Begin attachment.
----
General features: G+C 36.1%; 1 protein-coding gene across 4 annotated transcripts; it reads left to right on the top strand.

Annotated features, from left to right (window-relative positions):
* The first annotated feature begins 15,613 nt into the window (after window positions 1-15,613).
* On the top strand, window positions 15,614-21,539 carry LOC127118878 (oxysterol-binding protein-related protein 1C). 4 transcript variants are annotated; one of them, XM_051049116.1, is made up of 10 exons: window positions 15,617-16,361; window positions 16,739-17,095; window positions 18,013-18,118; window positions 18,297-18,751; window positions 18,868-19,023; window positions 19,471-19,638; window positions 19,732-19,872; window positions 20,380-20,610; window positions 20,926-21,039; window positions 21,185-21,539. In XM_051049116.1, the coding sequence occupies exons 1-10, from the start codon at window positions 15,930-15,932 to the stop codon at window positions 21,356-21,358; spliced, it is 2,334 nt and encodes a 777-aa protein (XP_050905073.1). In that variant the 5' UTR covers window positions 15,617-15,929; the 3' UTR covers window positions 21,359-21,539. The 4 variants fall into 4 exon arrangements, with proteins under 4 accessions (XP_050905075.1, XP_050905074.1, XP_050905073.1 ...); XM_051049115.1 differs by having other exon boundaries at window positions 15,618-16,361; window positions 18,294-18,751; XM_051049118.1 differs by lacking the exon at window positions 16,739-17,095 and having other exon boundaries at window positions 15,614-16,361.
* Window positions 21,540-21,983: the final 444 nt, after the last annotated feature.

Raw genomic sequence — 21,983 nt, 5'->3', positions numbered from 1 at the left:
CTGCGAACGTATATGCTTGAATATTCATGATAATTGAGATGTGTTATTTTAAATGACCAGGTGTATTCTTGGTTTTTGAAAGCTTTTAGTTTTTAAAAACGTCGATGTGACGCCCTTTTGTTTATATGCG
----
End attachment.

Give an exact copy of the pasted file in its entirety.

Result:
General features: G+C 36.1%; 1 protein-coding gene across 4 annotated transcripts; it reads left to right on the top strand.

Annotated features, from left to right (window-relative positions):
* The first annotated feature begins 15,613 nt into the window (after window positions 1-15,613).
* On the top strand, window positions 15,614-21,539 carry LOC127118878 (oxysterol-binding protein-related protein 1C). 4 transcript variants are annotated; one of them, XM_051049116.1, is made up of 10 exons: window positions 15,617-16,361; window positions 16,739-17,095; window positions 18,013-18,118; window positions 18,297-18,751; window positions 18,868-19,023; window positions 19,471-19,638; window positions 19,732-19,872; window positions 20,380-20,610; window positions 20,926-21,039; window positions 21,185-21,539. In XM_051049116.1, the coding sequence occupies exons 1-10, from the start codon at window positions 15,930-15,932 to the stop codon at window positions 21,356-21,358; spliced, it is 2,334 nt and encodes a 777-aa protein (XP_050905073.1). In that variant the 5' UTR covers window positions 15,617-15,929; the 3' UTR covers window positions 21,359-21,539. The 4 variants fall into 4 exon arrangements, with proteins under 4 accessions (XP_050905075.1, XP_050905074.1, XP_050905073.1 ...); XM_051049115.1 differs by having other exon boundaries at window positions 15,618-16,361; window positions 18,294-18,751; XM_051049118.1 differs by lacking the exon at window positions 16,739-17,095 and having other exon boundaries at window positions 15,614-16,361.
* Window positions 21,540-21,983: the final 444 nt, after the last annotated feature.

Raw genomic sequence — 21,983 nt, 5'->3', positions numbered from 1 at the left:
CTGCGAACGTATATGCTTGAATATTCATGATAATTGAGATGTGTTATTTTAAATGACCAGGTGTATTCTTGGTTTTTGAAAGCTTTTAGTTTTTAAAAACGTCGATGTGACGCCCTTTTGTTTATATGCG